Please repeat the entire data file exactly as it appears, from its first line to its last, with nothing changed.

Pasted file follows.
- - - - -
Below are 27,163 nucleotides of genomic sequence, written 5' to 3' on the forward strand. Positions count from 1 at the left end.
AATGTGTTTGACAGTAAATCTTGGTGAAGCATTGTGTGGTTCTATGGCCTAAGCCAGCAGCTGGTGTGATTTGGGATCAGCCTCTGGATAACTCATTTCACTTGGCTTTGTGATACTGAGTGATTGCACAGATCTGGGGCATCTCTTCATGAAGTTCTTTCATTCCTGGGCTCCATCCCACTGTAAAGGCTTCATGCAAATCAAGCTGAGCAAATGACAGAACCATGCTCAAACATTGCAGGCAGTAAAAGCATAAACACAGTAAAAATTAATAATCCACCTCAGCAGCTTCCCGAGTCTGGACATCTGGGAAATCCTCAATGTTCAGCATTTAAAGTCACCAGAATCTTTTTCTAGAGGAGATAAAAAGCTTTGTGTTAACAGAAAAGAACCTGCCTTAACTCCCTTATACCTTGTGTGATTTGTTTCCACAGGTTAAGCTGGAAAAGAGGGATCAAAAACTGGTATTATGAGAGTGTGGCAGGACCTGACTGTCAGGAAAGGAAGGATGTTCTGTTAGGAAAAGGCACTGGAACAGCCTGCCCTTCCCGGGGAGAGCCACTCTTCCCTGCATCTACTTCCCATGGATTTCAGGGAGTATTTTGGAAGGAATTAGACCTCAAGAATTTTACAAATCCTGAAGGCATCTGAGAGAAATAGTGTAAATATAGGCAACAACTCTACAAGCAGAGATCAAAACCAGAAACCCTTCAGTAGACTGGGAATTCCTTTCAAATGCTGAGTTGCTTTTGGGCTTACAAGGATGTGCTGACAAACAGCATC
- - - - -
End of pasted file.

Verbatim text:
Below are 27,163 nucleotides of genomic sequence, written 5' to 3' on the forward strand. Positions count from 1 at the left end.
AATGTGTTTGACAGTAAATCTTGGTGAAGCATTGTGTGGTTCTATGGCCTAAGCCAGCAGCTGGTGTGATTTGGGATCAGCCTCTGGATAACTCATTTCACTTGGCTTTGTGATACTGAGTGATTGCACAGATCTGGGGCATCTCTTCATGAAGTTCTTTCATTCCTGGGCTCCATCCCACTGTAAAGGCTTCATGCAAATCAAGCTGAGCAAATGACAGAACCATGCTCAAACATTGCAGGCAGTAAAAGCATAAACACAGTAAAAATTAATAATCCACCTCAGCAGCTTCCCGAGTCTGGACATCTGGGAAATCCTCAATGTTCAGCATTTAAAGTCACCAGAATCTTTTTCTAGAGGAGATAAAAAGCTTTGTGTTAACAGAAAAGAACCTGCCTTAACTCCCTTATACCTTGTGTGATTTGTTTCCACAGGTTAAGCTGGAAAAGAGGGATCAAAAACTGGTATTATGAGAGTGTGGCAGGACCTGACTGTCAGGAAAGGAAGGATGTTCTGTTAGGAAAAGGCACTGGAACAGCCTGCCCTTCCCGGGGAGAGCCACTCTTCCCTGCATCTACTTCCCATGGATTTCAGGGAGTATTTTGGAAGGAATTAGACCTCAAGAATTTTACAAATCCTGAAGGCATCTGAGAGAAATAGTGTAAATATAGGCAACAACTCTACAAGCAGAGATCAAAACCAGAAACCCTTCAGTAGACTGGGAATTCCTTTCAAATGCTGAGTTGCTTTTGGGCTTACAAGGATGTGCTGACAAACAGCATC